1. Don’t waste your time on people like Dave. After rereading your article and the feedback of some of the people here, it totally makes sense now why you kept your day to day expenses and your discretionary expenses separate. Keep blogging and we will keep reading and continue to be inspired by your FI journey.

        There will always be FIRE-Extinguishers out there. People who made an attempt to FIRE, maybe found it too drastic of a lifestyle change, gave up and can’t help but to lash out on FIRE and its practitioners to save face by putting the blame on others but themselves.

        All good, can’t win them all.

  5. I love the idea of spending Portfolio B on friends. In the pandemic I anticipated spending way less than usual, instead it ended up being close to my standard spend rate (still low compared to many) because I went out of my way to support small local business to stay afloat. During that time I’ve become great friends with many of these business owners. It has increased my quality of life immensely to have this new feeling of community in my city. Plus, the people who are restaurant owners make the best (and usually very affordable) food in town!

  6. newsflash. youre already spending more than 40k. It’s some mental gymnastics to say that “ inviting friends to dinners, spas, escape rooms, and commissioning art from them” doesn’t count

  7. I personally LOVE living below my means. The majority of my passions are free and require a simple upfront investment (paddle boarding, hiking, cycling, yoga, etc) I’m a health nut and prefer to make my simple protein packed meals than eating at some restaurant paying top-dollar, not knowing exactly what you’re putting into your body. Top physical shape = top mental shape = long term total well being. Having a shit ton of money and high net worth is only icing on the cake. I’m now a FT nomad residing in a van (sold my Breck, CO condo two months ago), net worth well over $1m, tallied my first month expenses of living in a van and I paid $844 ALL-IN (including fuel) – hit 6 National Parks, nine states, 8 14k+ feet CO mountain hikes, paddle boarding session down the upper CO river, 50 mile bike rides through Moab, UT.. EPIC shit all with a run rate well below $20k annually.. it’s laughable. It’s incredible what one can accomplish given some simple strategic planning and a work ethic (and a slightly masochistic personality).. hell, that $844 even includes a little cannabis! Life is GOOD!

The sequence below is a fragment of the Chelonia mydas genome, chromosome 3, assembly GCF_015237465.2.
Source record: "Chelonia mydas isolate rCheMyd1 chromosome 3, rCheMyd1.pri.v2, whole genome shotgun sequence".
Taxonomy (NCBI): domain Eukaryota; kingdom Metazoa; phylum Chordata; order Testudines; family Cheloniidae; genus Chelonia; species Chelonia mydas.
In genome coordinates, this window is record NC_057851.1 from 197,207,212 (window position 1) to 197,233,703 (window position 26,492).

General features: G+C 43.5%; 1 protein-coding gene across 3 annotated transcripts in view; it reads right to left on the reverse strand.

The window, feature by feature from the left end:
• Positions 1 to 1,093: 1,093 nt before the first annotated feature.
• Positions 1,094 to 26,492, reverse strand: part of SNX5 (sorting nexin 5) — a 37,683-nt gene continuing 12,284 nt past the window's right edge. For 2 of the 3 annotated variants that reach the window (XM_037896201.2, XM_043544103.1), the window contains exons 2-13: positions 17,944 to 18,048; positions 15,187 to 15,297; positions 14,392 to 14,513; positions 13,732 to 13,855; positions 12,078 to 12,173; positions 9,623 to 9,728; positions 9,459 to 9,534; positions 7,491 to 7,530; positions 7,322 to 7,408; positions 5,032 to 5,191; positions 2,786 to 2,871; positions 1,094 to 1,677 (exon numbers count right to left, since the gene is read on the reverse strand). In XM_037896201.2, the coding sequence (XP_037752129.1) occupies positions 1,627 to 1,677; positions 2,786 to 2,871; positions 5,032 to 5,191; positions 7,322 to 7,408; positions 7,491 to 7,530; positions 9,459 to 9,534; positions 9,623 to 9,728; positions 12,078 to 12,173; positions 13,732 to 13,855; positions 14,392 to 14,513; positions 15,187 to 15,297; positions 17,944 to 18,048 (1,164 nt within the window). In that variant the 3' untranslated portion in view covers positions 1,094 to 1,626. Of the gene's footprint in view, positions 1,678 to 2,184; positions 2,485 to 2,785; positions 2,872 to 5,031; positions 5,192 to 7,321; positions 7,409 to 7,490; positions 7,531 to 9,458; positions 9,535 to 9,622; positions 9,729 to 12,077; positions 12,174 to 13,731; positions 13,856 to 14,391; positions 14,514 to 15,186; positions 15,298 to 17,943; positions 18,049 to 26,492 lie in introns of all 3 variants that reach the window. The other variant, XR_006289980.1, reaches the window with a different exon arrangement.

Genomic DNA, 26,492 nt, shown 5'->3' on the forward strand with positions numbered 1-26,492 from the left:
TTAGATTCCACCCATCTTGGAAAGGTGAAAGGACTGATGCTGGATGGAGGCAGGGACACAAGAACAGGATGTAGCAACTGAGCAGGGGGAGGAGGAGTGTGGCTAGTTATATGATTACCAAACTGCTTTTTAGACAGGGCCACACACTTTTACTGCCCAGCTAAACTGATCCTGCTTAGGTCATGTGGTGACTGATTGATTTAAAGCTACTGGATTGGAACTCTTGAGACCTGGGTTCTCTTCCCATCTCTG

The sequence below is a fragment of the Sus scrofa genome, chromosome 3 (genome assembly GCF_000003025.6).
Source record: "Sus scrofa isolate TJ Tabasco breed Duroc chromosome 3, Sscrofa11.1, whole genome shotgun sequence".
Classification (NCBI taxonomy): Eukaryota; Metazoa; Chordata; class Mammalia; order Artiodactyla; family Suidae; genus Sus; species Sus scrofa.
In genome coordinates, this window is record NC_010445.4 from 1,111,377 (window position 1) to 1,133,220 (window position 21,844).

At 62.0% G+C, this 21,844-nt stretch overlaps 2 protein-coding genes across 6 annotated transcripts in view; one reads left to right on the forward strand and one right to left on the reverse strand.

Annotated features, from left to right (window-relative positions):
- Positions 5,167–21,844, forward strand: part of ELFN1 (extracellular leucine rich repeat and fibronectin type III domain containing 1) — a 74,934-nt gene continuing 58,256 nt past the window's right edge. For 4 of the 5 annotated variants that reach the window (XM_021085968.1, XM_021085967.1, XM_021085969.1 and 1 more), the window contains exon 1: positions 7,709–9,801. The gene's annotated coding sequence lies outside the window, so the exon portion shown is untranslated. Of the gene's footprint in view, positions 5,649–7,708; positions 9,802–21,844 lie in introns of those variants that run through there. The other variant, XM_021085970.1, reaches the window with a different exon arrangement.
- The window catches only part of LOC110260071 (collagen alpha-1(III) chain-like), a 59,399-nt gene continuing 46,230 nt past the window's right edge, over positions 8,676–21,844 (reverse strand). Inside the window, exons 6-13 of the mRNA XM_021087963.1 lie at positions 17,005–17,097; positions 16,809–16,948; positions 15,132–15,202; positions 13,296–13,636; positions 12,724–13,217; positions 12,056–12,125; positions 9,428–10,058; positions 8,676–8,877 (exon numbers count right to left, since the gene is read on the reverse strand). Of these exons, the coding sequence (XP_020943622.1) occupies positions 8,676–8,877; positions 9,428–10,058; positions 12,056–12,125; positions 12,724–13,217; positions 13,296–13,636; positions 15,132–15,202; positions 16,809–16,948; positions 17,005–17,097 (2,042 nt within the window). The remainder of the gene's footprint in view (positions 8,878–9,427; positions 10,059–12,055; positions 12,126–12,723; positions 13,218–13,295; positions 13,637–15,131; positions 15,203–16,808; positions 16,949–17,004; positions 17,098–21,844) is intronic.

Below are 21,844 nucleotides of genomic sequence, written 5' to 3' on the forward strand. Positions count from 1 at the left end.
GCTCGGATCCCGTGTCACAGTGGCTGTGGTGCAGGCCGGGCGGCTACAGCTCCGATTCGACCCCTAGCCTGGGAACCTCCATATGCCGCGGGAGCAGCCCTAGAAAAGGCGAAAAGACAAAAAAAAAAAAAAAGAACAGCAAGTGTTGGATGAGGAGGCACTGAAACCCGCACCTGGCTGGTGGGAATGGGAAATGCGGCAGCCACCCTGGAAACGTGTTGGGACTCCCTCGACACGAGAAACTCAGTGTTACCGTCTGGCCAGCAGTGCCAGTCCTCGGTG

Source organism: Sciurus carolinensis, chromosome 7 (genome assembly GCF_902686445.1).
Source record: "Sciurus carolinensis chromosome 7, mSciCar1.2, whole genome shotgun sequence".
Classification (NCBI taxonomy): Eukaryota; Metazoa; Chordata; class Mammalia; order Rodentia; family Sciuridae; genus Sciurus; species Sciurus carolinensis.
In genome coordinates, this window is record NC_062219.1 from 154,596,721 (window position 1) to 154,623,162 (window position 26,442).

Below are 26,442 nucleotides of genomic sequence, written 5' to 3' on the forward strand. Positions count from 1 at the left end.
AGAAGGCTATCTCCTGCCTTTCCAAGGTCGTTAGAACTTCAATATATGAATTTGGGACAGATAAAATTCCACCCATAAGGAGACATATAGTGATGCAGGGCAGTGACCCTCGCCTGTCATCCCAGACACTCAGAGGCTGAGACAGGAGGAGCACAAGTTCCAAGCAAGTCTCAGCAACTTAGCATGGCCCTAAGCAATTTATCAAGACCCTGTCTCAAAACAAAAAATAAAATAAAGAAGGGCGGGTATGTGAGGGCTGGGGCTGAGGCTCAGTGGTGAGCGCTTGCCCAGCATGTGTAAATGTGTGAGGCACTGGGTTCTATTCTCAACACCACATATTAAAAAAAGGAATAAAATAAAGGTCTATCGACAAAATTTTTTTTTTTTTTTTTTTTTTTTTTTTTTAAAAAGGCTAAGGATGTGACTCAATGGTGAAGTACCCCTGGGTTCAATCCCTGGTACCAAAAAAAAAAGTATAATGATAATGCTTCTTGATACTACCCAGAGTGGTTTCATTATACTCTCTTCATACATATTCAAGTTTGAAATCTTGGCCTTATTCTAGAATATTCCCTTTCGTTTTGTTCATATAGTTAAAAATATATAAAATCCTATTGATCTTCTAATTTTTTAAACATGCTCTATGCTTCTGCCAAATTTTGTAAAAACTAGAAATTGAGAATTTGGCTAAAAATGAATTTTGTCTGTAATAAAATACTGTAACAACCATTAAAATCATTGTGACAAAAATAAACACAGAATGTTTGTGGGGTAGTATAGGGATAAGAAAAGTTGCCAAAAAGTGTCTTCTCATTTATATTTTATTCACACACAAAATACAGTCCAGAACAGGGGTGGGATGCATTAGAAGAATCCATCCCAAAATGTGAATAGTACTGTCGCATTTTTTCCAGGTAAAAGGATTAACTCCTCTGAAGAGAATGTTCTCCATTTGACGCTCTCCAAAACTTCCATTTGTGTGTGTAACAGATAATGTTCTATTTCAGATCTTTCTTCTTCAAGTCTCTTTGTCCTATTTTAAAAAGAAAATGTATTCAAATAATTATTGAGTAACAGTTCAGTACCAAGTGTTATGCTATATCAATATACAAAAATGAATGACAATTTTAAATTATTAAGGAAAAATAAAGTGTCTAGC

8. All I’ll say is that Ramit Sethi addresses this kind of topic with a little more nuance. It’s not as simple as saying lifestyle inflation is simply seeking higher cost materialistic desires like Gucci purses, there can be some value found spending more money towards deeper exploration of whatever the individual thinks is important, opening up time for you to seek those important things. Spending money towards automation/freeing up more time to spend with friends/family, traveling (even if its to non 5-star hotels/restaurants) or whatever hobbies you do care about. Not hating on the point of this article but it doesn’t seem like your points were fleshed out as much as they could have been.

  9. bravo , i relate … my wife and i have kept same lifestyle since we met . 35 years ago . we backpacked around the world many times . driven old cars well maintained .. ride our bikes daily ( got rid of car and now rent rarely .. environment reason too )

    .. our portfolio is almost $ 3 million . and we live same as ever ..rare splurging
    just more relaxed of course if an unexpected bill comes along .

    frugal is the new / old happy .. . and dear friends … helps climate change .

  10. There’s been only a couple of times I disagreed with MMM and his spending experiment is one of them. When he spent even a small amount on dessert or beer or something like that on other people they were thrilled. That must have brought him some happiness.